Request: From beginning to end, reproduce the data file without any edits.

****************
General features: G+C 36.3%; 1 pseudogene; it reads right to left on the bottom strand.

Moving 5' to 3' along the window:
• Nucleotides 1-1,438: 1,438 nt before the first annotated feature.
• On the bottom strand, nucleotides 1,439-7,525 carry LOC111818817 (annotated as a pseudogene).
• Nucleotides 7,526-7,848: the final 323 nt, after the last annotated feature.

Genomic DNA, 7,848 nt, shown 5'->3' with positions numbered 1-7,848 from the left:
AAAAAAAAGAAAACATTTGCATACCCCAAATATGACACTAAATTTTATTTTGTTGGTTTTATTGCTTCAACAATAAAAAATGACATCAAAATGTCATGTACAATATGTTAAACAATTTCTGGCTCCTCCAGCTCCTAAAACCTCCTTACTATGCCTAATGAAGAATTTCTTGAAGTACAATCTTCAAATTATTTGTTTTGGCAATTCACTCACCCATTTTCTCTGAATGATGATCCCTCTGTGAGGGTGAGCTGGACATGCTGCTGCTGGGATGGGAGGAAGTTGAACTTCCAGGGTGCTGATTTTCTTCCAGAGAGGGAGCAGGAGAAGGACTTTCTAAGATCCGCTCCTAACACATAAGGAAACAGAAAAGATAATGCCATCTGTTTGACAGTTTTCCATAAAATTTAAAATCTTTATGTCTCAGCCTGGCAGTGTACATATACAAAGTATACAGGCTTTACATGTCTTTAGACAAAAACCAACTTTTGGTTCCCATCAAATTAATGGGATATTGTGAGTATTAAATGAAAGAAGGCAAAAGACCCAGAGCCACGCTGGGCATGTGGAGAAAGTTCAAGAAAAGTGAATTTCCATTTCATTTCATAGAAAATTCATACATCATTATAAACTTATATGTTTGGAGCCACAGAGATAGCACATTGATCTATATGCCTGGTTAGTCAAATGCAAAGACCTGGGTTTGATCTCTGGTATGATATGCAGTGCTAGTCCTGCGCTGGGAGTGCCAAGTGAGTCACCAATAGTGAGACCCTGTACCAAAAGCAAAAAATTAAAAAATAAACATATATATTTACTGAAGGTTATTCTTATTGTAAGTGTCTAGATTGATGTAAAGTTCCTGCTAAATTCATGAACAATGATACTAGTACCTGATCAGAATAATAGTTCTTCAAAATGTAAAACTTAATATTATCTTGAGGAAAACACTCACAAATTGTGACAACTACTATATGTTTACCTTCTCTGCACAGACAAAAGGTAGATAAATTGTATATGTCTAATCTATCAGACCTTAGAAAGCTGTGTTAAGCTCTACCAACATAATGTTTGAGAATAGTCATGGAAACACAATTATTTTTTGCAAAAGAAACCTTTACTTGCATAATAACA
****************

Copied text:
General features: G+C 36.3%; 1 pseudogene; it reads right to left on the bottom strand.

Moving 5' to 3' along the window:
• Nucleotides 1-1,438: 1,438 nt before the first annotated feature.
• On the bottom strand, nucleotides 1,439-7,525 carry LOC111818817 (annotated as a pseudogene).
• Nucleotides 7,526-7,848: the final 323 nt, after the last annotated feature.

Genomic DNA, 7,848 nt, shown 5'->3' with positions numbered 1-7,848 from the left:
AAAAAAAAGAAAACATTTGCATACCCCAAATATGACACTAAATTTTATTTTGTTGGTTTTATTGCTTCAACAATAAAAAATGACATCAAAATGTCATGTACAATATGTTAAACAATTTCTGGCTCCTCCAGCTCCTAAAACCTCCTTACTATGCCTAATGAAGAATTTCTTGAAGTACAATCTTCAAATTATTTGTTTTGGCAATTCACTCACCCATTTTCTCTGAATGATGATCCCTCTGTGAGGGTGAGCTGGACATGCTGCTGCTGGGATGGGAGGAAGTTGAACTTCCAGGGTGCTGATTTTCTTCCAGAGAGGGAGCAGGAGAAGGACTTTCTAAGATCCGCTCCTAACACATAAGGAAACAGAAAAGATAATGCCATCTGTTTGACAGTTTTCCATAAAATTTAAAATCTTTATGTCTCAGCCTGGCAGTGTACATATACAAAGTATACAGGCTTTACATGTCTTTAGACAAAAACCAACTTTTGGTTCCCATCAAATTAATGGGATATTGTGAGTATTAAATGAAAGAAGGCAAAAGACCCAGAGCCACGCTGGGCATGTGGAGAAAGTTCAAGAAAAGTGAATTTCCATTTCATTTCATAGAAAATTCATACATCATTATAAACTTATATGTTTGGAGCCACAGAGATAGCACATTGATCTATATGCCTGGTTAGTCAAATGCAAAGACCTGGGTTTGATCTCTGGTATGATATGCAGTGCTAGTCCTGCGCTGGGAGTGCCAAGTGAGTCACCAATAGTGAGACCCTGTACCAAAAGCAAAAAATTAAAAAATAAACATATATATTTACTGAAGGTTATTCTTATTGTAAGTGTCTAGATTGATGTAAAGTTCCTGCTAAATTCATGAACAATGATACTAGTACCTGATCAGAATAATAGTTCTTCAAAATGTAAAACTTAATATTATCTTGAGGAAAACACTCACAAATTGTGACAACTACTATATGTTTACCTTCTCTGCACAGACAAAAGGTAGATAAATTGTATATGTCTAATCTATCAGACCTTAGAAAGCTGTGTTAAGCTCTACCAACATAATGTTTGAGAATAGTCATGGAAACACAATTATTTTTTGCAAAAGAAACCTTTACTTGCATAATAACA